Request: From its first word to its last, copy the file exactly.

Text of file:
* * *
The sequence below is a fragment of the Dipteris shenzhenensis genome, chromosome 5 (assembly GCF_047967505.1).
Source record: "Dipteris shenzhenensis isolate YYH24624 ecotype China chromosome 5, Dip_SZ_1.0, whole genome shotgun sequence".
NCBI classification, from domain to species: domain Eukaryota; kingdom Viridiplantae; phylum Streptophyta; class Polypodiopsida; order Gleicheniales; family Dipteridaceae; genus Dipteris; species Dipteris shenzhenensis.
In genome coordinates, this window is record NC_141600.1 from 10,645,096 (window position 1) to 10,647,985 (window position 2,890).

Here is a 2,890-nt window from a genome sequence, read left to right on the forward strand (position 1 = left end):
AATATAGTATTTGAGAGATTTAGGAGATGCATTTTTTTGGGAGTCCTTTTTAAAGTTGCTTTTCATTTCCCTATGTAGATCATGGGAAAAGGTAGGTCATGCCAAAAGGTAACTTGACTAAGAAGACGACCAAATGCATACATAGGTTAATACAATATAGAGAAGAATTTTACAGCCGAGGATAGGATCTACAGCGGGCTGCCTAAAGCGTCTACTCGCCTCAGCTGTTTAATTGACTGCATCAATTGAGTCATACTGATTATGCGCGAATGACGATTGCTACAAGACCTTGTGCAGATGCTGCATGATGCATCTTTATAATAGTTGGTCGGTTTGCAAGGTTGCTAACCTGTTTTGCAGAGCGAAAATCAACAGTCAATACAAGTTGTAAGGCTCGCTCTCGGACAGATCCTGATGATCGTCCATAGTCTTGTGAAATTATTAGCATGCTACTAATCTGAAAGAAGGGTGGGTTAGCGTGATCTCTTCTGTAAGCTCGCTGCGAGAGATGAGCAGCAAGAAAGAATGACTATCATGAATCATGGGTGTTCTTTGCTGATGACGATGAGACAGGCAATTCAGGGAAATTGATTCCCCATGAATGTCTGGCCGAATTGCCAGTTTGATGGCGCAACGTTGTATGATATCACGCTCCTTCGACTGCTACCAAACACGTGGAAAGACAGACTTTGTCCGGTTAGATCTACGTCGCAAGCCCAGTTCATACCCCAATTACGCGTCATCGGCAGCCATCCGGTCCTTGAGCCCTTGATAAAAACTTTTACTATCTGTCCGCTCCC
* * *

The sequence below is a fragment of the Dipteris shenzhenensis genome, chromosome 5 (assembly GCF_047967505.1).
Source record: "Dipteris shenzhenensis isolate YYH24624 ecotype China chromosome 5, Dip_SZ_1.0, whole genome shotgun sequence".
NCBI classification, from domain to species: domain Eukaryota; kingdom Viridiplantae; phylum Streptophyta; class Polypodiopsida; order Gleicheniales; family Dipteridaceae; genus Dipteris; species Dipteris shenzhenensis.
In genome coordinates, this window is record NC_141600.1 from 10,645,096 (window position 1) to 10,647,985 (window position 2,890).

Here is a 2,890-nt window from a genome sequence, read left to right on the forward strand (position 1 = left end):
AATATAGTATTTGAGAGATTTAGGAGATGCATTTTTTTGGGAGTCCTTTTTAAAGTTGCTTTTCATTTCCCTATGTAGATCATGGGAAAAGGTAGGTCATGCCAAAAGGTAACTTGACTAAGAAGACGACCAAATGCATACATAGGTTAATACAATATAGAGAAGAATTTTACAGCCGAGGATAGGATCTACAGCGGGCTGCCTAAAGCGTCTACTCGCCTCAGCTGTTTAATTGACTGCATCAATTGAGTCATACTGATTATGCGCGAATGACGATTGCTACAAGACCTTGTGCAGATGCTGCATGATGCATCTTTATAATAGTTGGTCGGTTTGCAAGGTTGCTAACCTGTTTTGCAGAGCGAAAATCAACAGTCAATACAAGTTGTAAGGCTCGCTCTCGGACAGATCCTGATGATCGTCCATAGTCTTGTGAAATTATTAGCATGCTACTAATCTGAAAGAAGGGTGGGTTAGCGTGATCTCTTCTGTAAGCTCGCTGCGAGAGATGAGCAGCAAGAAAGAATGACTATCATGAATCATGGGTGTTCTTTGCTGATGACGATGAGACAGGCAATTCAGGGAAATTGATTCCCCATGAATGTCTGGCCGAATTGCCAGTTTGATGGCGCAACGTTGTATGATATCACGCTCCTTCGACTGCTACCAAACACGTGGAAAGACAGACTTTGTCCGGTTAGATCTACGTCGCAAGCCCAGTTCATACCCCAATTACGCGTCATCGGCAGCCATCCGGTCCTTGAGCCCTTGATAAAAACTTTTACTATCTGTCCGCTCCC